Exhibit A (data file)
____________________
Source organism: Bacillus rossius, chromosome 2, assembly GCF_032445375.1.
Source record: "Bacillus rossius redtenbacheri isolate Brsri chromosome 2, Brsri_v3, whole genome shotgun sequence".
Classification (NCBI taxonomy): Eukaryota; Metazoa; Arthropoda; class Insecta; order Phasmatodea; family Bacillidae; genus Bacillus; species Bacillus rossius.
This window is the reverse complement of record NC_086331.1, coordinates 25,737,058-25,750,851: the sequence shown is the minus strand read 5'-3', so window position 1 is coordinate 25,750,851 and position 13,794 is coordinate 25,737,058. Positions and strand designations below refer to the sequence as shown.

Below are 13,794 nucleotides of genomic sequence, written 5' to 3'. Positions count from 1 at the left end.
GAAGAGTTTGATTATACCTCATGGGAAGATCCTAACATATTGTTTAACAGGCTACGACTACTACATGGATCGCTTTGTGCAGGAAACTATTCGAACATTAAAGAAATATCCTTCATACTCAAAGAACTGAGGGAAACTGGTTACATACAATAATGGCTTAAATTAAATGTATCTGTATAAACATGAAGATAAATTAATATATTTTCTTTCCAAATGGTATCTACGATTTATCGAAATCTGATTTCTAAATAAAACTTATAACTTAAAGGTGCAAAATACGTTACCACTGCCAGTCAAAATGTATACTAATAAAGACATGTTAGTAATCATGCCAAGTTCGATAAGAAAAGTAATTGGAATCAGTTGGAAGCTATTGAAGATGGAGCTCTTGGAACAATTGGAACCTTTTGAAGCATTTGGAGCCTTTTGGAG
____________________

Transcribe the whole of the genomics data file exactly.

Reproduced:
Source organism: Bacillus rossius, chromosome 2, assembly GCF_032445375.1.
Source record: "Bacillus rossius redtenbacheri isolate Brsri chromosome 2, Brsri_v3, whole genome shotgun sequence".
Classification (NCBI taxonomy): Eukaryota; Metazoa; Arthropoda; class Insecta; order Phasmatodea; family Bacillidae; genus Bacillus; species Bacillus rossius.
This window is the reverse complement of record NC_086331.1, coordinates 25,737,058-25,750,851: the sequence shown is the minus strand read 5'-3', so window position 1 is coordinate 25,750,851 and position 13,794 is coordinate 25,737,058. Positions and strand designations below refer to the sequence as shown.

Below are 13,794 nucleotides of genomic sequence, written 5' to 3'. Positions count from 1 at the left end.
GAAGAGTTTGATTATACCTCATGGGAAGATCCTAACATATTGTTTAACAGGCTACGACTACTACATGGATCGCTTTGTGCAGGAAACTATTCGAACATTAAAGAAATATCCTTCATACTCAAAGAACTGAGGGAAACTGGTTACATACAATAATGGCTTAAATTAAATGTATCTGTATAAACATGAAGATAAATTAATATATTTTCTTTCCAAATGGTATCTACGATTTATCGAAATCTGATTTCTAAATAAAACTTATAACTTAAAGGTGCAAAATACGTTACCACTGCCAGTCAAAATGTATACTAATAAAGACATGTTAGTAATCATGCCAAGTTCGATAAGAAAAGTAATTGGAATCAGTTGGAAGCTATTGAAGATGGAGCTCTTGGAACAATTGGAACCTTTTGAAGCATTTGGAGCCTTTTGGAG